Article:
The next moment is one that many have heard about by now. We passed through a portion of the Duquesnes campus heading towards PPG Paints Arena. (We were ultimately headed towards Freedom Corner, but where I was in the crowd, I didn't know that.) As we marched up Centre Avenue, I saw what I believe was the first cop car on the path. Previously, others and I helped get drivers turned around who were being impeded by protesters. Most honked in approval and went about their day. Now I can't speak on intent or political affiliation, but what I saw was hundreds of people walking past this cop car. It was unattended, and I simply thought the officers it belonged to were at the arena. Then, as I got 30 feet from the vehicle, I saw people move quickly away. In the void created, I saw a young white man swinging something at a rear window. A man and woman confronted him and he again pounded on the window. The young man, who has since been identified, then began smashing the rear window again, succeeding this time. As one began to pound, three more white men began to hit the car and jump on the hood. "There are children right here!," a woman yelled while shielding them. People helped move children and elders away, as now people of all ethnicities began smashing the car. Protesters yelled for them to stop, that it wasn't the message to be sending. Hard to physically get involved with those who are armed and angry though. At that moment, I made my way away from the car.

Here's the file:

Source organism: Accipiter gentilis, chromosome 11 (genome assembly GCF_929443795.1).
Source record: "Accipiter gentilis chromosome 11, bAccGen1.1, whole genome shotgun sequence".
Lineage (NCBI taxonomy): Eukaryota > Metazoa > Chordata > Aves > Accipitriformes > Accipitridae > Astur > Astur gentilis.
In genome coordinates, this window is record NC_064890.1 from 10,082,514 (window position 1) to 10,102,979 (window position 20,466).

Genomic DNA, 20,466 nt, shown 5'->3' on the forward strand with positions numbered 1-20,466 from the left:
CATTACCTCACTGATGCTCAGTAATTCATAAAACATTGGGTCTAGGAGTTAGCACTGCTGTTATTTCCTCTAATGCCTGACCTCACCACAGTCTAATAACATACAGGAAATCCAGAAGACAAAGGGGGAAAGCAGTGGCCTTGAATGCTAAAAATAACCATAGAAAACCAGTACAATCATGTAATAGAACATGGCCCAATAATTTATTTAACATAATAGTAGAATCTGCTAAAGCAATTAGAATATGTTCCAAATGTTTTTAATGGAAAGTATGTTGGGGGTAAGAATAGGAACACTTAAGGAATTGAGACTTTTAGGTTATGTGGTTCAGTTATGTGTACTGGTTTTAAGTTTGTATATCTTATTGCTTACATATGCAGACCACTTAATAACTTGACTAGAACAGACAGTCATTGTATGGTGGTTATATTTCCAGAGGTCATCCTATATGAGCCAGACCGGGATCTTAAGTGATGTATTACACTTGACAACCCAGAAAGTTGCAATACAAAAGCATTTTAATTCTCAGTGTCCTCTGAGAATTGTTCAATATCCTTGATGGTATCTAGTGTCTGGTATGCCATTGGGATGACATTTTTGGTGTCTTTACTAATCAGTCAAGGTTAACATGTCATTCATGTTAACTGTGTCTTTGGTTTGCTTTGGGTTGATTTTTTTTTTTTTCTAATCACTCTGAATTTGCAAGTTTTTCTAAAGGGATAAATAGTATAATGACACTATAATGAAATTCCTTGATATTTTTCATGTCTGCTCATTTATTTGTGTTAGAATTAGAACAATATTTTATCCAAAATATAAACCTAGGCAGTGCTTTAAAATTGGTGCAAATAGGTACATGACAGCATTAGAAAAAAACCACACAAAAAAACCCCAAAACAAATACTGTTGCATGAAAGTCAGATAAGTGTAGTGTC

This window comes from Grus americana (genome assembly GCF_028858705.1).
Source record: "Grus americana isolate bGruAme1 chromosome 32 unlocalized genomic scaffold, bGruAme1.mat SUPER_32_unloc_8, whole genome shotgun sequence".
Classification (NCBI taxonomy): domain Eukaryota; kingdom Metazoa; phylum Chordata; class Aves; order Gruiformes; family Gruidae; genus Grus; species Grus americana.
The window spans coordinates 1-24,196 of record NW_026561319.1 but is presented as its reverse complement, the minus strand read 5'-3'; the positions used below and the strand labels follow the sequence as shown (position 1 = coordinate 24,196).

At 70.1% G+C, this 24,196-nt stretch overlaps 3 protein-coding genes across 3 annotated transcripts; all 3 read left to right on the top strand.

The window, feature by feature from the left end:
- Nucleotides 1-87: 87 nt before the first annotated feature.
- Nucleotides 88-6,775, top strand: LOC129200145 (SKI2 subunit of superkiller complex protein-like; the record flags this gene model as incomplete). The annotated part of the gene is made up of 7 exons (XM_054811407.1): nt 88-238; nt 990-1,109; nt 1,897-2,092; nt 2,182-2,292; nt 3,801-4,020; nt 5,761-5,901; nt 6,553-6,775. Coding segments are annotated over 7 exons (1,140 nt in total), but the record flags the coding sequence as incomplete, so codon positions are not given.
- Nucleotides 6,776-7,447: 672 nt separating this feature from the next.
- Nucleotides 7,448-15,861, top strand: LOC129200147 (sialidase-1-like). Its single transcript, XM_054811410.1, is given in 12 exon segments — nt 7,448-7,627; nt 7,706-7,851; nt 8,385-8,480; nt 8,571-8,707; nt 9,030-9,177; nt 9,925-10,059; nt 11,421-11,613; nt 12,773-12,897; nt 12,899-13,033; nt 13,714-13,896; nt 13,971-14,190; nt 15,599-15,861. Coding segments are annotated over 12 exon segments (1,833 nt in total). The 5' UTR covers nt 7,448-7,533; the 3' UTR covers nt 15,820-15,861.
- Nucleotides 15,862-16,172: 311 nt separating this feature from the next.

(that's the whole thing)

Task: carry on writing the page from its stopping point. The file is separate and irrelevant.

Many people had not taken notice of the events occurring with the car and were still moving up the road. The crowd had now become almost two groups, with stragglers catching up to the destruction of the cop car. Mounted units attempted to stop the destruction but were quickly, and quite literally, chased out of there and up into the parking lot by some. Not soon after, the car was beaten to a pulp and littered with graffiti. The second group had begun marching onto 579 it seemed, knocking down construction signs along the way. Despite multiple pleas by older people to stop and leave them be. I made my way into the parking lot along with a large portion of the crowd as we witnessed the cop car catch fire. As a young man near me had grabbed a broken glass bottle, I urged him to leave it, as he would only hurt someone or himself if he continued. Thankfully he listened, and it seemed as if not just him but the crowd had calmed down finally. The crowd watching the burning car now collected down the hill in the intersection. Again we filled the air with chants for justice, and peace.